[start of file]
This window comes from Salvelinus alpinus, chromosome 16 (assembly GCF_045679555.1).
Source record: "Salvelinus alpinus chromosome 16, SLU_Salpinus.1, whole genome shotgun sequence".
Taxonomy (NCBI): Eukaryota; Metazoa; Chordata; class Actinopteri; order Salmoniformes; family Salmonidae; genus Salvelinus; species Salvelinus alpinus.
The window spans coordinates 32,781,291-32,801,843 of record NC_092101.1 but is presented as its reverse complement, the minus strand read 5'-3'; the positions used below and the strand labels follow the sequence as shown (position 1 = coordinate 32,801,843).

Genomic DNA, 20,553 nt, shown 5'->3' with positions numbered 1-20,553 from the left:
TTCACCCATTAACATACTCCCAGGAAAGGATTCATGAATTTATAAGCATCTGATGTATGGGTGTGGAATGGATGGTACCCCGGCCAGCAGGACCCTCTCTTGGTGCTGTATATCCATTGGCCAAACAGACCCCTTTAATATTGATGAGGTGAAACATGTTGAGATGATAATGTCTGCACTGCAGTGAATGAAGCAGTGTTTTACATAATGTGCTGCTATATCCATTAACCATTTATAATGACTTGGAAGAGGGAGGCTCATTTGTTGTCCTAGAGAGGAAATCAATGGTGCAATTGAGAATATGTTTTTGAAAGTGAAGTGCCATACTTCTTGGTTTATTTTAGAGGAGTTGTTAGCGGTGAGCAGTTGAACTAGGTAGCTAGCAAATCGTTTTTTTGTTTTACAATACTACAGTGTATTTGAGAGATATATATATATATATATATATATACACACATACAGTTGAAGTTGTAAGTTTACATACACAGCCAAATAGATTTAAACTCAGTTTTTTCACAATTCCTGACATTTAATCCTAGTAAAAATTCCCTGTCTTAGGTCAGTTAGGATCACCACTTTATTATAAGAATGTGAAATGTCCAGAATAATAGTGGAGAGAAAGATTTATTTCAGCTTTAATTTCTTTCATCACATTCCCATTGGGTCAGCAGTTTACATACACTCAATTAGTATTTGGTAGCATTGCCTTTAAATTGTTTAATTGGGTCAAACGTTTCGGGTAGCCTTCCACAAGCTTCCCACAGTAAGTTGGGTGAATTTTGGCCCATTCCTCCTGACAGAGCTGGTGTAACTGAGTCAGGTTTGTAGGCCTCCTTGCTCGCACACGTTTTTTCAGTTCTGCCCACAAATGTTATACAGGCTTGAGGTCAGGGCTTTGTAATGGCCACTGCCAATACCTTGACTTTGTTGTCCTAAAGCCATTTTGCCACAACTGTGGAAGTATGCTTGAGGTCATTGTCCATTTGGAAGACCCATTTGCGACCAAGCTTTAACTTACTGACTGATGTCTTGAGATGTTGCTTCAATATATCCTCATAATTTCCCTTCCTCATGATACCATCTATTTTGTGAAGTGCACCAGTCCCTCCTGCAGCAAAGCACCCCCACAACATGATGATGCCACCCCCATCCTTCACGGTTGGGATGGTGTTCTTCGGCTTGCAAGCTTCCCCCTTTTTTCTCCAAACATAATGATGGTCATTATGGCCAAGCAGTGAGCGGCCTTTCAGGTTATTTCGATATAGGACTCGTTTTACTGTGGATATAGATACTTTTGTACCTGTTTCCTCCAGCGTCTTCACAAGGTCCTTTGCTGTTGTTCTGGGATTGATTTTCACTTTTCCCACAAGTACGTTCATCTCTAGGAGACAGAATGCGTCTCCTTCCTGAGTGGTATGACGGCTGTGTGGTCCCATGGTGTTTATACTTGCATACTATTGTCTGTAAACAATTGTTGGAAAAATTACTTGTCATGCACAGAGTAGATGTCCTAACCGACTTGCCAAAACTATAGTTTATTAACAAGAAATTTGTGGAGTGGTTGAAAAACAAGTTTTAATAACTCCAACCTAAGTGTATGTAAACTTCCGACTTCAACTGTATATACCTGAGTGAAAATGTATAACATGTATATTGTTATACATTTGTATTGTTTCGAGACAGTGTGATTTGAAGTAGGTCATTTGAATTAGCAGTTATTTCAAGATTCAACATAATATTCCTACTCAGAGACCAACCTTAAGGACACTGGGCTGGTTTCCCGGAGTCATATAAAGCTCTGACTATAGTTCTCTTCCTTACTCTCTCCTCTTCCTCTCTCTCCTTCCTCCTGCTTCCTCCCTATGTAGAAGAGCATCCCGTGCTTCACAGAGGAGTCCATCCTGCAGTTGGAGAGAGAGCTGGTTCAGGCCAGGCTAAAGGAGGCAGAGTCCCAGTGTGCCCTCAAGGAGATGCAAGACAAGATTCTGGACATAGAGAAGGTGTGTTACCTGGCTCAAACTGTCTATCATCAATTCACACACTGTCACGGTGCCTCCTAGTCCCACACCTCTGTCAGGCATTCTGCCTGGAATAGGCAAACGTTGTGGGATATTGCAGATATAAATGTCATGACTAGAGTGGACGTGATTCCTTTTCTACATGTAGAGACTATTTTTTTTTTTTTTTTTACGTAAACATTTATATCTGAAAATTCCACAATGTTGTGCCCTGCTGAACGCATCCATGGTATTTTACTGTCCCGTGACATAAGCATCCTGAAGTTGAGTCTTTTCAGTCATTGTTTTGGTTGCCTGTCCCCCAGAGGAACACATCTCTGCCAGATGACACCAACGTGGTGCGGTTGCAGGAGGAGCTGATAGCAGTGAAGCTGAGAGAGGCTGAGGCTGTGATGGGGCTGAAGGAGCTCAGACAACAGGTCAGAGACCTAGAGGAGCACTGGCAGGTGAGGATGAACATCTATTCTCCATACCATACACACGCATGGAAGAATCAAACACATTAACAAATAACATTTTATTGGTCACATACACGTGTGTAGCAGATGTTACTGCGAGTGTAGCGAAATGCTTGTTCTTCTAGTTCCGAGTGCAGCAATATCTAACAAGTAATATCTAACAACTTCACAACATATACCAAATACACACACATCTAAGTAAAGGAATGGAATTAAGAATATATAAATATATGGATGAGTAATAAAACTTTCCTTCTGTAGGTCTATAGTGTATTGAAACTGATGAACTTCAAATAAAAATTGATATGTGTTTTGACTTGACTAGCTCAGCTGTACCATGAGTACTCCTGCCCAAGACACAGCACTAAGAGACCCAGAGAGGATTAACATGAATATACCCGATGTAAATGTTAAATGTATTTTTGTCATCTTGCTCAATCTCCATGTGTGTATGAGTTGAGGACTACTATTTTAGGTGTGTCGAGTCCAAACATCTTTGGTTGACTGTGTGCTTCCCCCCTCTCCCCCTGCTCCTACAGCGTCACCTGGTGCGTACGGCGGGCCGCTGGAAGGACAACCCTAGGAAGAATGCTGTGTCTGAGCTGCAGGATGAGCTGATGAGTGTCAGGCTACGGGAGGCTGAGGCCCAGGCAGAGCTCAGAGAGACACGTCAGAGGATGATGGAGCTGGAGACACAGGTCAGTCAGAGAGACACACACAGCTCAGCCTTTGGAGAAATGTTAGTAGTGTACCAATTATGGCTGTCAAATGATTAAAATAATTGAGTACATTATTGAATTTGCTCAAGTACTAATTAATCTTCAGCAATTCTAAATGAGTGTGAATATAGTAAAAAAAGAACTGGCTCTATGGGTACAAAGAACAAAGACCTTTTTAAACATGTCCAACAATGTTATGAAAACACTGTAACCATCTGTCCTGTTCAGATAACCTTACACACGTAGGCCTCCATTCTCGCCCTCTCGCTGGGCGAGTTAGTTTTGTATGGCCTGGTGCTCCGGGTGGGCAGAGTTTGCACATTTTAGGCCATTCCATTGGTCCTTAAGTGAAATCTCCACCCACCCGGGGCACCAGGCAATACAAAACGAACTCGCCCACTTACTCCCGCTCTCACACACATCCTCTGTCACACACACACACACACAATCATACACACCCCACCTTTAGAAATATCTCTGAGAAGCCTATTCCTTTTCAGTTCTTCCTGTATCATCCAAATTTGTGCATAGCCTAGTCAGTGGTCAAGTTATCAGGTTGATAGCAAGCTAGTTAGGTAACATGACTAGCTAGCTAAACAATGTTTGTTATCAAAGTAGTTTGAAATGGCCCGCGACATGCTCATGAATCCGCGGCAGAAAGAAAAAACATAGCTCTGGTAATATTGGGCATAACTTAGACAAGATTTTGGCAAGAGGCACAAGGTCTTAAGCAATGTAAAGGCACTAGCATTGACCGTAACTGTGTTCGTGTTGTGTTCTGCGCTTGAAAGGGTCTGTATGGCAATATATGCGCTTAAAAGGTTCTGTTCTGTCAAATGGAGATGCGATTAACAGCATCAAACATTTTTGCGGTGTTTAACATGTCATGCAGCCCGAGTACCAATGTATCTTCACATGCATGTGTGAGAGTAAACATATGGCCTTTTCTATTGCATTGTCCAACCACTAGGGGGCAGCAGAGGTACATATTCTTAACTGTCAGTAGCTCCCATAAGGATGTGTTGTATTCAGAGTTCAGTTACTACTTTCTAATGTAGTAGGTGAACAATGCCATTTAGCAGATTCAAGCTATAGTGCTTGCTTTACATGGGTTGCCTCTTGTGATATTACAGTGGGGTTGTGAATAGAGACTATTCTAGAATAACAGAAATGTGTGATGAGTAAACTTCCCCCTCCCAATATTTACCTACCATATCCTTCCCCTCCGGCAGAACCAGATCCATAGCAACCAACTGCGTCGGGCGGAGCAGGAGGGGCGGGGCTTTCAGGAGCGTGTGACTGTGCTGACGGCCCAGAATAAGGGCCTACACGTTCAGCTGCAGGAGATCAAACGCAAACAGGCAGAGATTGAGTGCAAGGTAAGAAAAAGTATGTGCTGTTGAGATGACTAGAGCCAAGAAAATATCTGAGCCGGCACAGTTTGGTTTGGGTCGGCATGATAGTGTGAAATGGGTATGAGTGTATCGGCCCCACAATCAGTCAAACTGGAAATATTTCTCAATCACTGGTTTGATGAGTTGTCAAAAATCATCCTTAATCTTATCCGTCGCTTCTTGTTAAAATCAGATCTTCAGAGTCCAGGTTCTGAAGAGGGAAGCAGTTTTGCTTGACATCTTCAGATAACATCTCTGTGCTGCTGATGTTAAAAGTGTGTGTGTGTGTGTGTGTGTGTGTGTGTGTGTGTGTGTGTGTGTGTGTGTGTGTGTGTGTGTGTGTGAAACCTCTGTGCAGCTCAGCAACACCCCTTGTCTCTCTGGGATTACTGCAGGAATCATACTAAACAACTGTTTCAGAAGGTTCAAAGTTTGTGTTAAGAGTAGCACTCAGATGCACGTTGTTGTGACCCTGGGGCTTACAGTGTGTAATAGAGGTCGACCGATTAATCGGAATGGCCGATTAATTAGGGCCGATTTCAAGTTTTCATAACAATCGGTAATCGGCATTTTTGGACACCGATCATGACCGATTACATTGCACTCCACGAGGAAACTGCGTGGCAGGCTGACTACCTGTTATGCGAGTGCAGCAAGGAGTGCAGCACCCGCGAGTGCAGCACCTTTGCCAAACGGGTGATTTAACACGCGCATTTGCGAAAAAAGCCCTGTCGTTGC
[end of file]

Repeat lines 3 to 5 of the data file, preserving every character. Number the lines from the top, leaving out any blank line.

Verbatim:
Taxonomy (NCBI): Eukaryota; Metazoa; Chordata; class Actinopteri; order Salmoniformes; family Salmonidae; genus Salvelinus; species Salvelinus alpinus.
The window spans coordinates 32,781,291-32,801,843 of record NC_092101.1 but is presented as its reverse complement, the minus strand read 5'-3'; the positions used below and the strand labels follow the sequence as shown (position 1 = coordinate 32,801,843).

Genomic DNA, 20,553 nt, shown 5'->3' with positions numbered 1-20,553 from the left: